Braun bill to reduce chronic absenteeism in schools passes Senate

OLYMPIA…A bill aiming to reduce chronic student absenteeism Washington’s K-12 public schools passed unanimously in the Washington State Senate Tuesday. Senate bill 5850 is sponsored by Senate Republican Leader John Braun, R-Centralia.

According to the Washington Office of the Superintendent of Public Instruction (OSPI), students who miss even two days per month are more likely to read at lower than their grade level and more likely not to graduate on time. A student is considered “chronically absent” if they miss 10% or more of their school days for any reason.

“Students who are struggling to perform academically at grade level are at risk of falling so far behind their class that they are at risk of not graduating with their peers, or even at all,” said Braun.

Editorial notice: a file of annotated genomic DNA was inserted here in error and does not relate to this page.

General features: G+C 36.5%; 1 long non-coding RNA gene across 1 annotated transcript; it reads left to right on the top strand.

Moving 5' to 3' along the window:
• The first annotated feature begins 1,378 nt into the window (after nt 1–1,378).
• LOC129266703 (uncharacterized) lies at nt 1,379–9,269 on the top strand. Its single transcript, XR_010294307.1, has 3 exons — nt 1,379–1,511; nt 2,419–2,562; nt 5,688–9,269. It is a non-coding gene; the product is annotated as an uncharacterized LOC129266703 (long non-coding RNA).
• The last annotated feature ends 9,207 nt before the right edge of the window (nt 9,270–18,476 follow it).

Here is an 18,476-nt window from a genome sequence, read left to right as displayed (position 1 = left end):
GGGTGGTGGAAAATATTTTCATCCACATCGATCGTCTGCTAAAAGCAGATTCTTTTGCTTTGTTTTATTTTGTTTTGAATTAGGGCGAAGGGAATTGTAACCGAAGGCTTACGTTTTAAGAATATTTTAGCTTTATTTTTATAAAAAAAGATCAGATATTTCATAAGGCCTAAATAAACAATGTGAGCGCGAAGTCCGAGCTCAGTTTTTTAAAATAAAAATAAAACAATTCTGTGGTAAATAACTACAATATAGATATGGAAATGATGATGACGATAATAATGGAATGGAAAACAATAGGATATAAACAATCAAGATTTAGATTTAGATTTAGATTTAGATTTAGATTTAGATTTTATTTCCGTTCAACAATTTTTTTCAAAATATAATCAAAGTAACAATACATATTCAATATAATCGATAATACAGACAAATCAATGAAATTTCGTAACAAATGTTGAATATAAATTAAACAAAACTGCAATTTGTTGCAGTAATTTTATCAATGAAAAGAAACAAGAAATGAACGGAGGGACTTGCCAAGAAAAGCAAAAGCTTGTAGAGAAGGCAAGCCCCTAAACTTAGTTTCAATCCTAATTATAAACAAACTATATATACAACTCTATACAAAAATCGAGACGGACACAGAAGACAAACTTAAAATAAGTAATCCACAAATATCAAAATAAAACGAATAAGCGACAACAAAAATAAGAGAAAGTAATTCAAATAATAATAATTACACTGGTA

SB 5850 would create a pilot program to provide support for students in nine educational service districts (ESDs) who are, or at risk of becoming, chronically absent. The districts would be required to develop and maintain the capacity to offer training and coaching for educators and other school district staff to identify and locate students who are chronically absent and connect them with necessary supports, subject to available funding.

“In spite of the many billions of dollars Washington invests in basic education for K-12, some students are slipping through the cracks as they deal with family issues, substance-abuse disorder, or mental-health issues. We need to be more proactive and help them succeed by making sure they are in class more often.”

SB 5850 would also direct OSPI to establish a grant program for community-based organizations and tribes to support students who are chronically absent. OSPI would also be required to allocate funding to the school districts and schools to help eliminate barriers to graduation, such as being severely deficient in academic credits.

SB 5850 now heads to the House of Representatives for consideration.